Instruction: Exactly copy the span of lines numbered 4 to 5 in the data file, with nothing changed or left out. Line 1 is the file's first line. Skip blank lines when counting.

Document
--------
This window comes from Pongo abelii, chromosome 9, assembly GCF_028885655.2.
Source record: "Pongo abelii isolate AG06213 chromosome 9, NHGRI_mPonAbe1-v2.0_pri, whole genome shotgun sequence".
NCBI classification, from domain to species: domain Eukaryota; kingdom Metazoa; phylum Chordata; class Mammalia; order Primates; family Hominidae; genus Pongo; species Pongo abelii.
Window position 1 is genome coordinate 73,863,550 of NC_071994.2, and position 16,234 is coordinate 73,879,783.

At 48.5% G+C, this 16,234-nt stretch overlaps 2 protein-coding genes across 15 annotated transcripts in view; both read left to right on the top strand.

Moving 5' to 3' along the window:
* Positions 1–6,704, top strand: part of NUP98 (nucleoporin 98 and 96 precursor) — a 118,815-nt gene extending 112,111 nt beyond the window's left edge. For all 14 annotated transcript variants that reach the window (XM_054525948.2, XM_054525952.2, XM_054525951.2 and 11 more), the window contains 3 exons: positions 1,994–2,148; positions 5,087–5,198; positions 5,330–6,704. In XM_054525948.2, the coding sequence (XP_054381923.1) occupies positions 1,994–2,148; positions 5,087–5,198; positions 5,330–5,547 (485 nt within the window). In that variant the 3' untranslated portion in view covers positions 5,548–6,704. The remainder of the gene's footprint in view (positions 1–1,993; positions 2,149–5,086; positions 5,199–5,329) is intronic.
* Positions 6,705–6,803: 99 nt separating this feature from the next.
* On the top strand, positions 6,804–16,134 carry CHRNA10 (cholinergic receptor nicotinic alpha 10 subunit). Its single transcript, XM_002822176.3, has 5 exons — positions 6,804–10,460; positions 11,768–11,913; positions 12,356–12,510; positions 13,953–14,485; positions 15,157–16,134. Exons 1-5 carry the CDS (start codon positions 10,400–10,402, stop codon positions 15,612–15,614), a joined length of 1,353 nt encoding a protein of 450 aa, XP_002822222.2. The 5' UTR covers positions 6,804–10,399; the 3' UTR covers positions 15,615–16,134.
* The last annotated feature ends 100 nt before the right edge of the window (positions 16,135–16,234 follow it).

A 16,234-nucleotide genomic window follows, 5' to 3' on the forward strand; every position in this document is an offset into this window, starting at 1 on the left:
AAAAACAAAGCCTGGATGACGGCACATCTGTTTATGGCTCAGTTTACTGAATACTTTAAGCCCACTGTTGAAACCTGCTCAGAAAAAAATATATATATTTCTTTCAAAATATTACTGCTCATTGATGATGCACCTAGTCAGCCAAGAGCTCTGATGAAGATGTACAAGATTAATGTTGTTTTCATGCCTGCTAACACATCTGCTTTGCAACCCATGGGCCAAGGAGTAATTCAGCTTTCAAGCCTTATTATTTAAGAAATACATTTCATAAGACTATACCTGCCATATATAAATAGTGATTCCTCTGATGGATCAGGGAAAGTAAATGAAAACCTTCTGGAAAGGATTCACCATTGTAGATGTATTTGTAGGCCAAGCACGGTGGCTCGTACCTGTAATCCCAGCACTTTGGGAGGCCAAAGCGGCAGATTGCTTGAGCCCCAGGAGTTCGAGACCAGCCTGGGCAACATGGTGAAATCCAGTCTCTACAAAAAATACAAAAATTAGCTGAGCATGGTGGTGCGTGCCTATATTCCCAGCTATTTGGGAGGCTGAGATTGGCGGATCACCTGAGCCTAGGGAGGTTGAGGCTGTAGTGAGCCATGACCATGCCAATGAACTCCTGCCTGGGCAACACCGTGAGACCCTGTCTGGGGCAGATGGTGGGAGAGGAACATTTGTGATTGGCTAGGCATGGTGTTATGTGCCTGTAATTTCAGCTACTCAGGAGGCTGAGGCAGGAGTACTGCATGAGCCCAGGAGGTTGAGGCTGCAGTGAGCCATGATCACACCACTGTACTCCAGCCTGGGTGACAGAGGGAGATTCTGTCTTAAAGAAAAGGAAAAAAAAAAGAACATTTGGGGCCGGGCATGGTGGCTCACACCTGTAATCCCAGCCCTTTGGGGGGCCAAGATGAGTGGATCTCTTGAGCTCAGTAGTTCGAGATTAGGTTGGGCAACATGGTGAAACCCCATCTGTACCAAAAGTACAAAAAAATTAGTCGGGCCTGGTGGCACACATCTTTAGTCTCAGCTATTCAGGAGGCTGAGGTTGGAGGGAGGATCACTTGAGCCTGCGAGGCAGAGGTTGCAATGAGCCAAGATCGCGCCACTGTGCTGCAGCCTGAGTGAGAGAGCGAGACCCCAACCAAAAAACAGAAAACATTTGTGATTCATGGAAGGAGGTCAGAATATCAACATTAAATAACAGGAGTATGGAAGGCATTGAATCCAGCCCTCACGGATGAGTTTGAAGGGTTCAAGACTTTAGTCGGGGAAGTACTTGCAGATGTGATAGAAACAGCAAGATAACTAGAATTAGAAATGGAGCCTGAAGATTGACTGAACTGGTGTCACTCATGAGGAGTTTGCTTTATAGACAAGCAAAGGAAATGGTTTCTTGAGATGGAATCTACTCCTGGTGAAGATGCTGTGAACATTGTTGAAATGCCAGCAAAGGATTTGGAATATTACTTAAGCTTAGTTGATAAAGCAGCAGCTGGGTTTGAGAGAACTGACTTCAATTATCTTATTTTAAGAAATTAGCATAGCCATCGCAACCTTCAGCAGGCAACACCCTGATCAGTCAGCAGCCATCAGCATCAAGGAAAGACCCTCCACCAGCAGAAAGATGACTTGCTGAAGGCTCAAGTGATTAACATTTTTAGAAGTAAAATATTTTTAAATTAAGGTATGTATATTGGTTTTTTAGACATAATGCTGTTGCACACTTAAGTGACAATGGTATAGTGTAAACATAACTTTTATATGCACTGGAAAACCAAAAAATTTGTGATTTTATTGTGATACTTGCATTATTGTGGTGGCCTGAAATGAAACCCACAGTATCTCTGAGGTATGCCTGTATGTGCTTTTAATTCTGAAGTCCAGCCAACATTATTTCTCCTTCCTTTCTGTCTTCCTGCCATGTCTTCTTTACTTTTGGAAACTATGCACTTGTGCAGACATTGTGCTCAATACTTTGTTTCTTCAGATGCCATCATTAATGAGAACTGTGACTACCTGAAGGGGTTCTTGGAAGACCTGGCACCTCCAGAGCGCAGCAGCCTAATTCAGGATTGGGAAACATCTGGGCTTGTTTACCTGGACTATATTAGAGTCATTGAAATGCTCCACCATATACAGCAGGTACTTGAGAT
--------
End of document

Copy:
Window position 1 is genome coordinate 73,863,550 of NC_071994.2, and position 16,234 is coordinate 73,879,783.

At 48.5% G+C, this 16,234-nt stretch overlaps 2 protein-coding genes across 15 annotated transcripts in view; both read left to right on the top strand.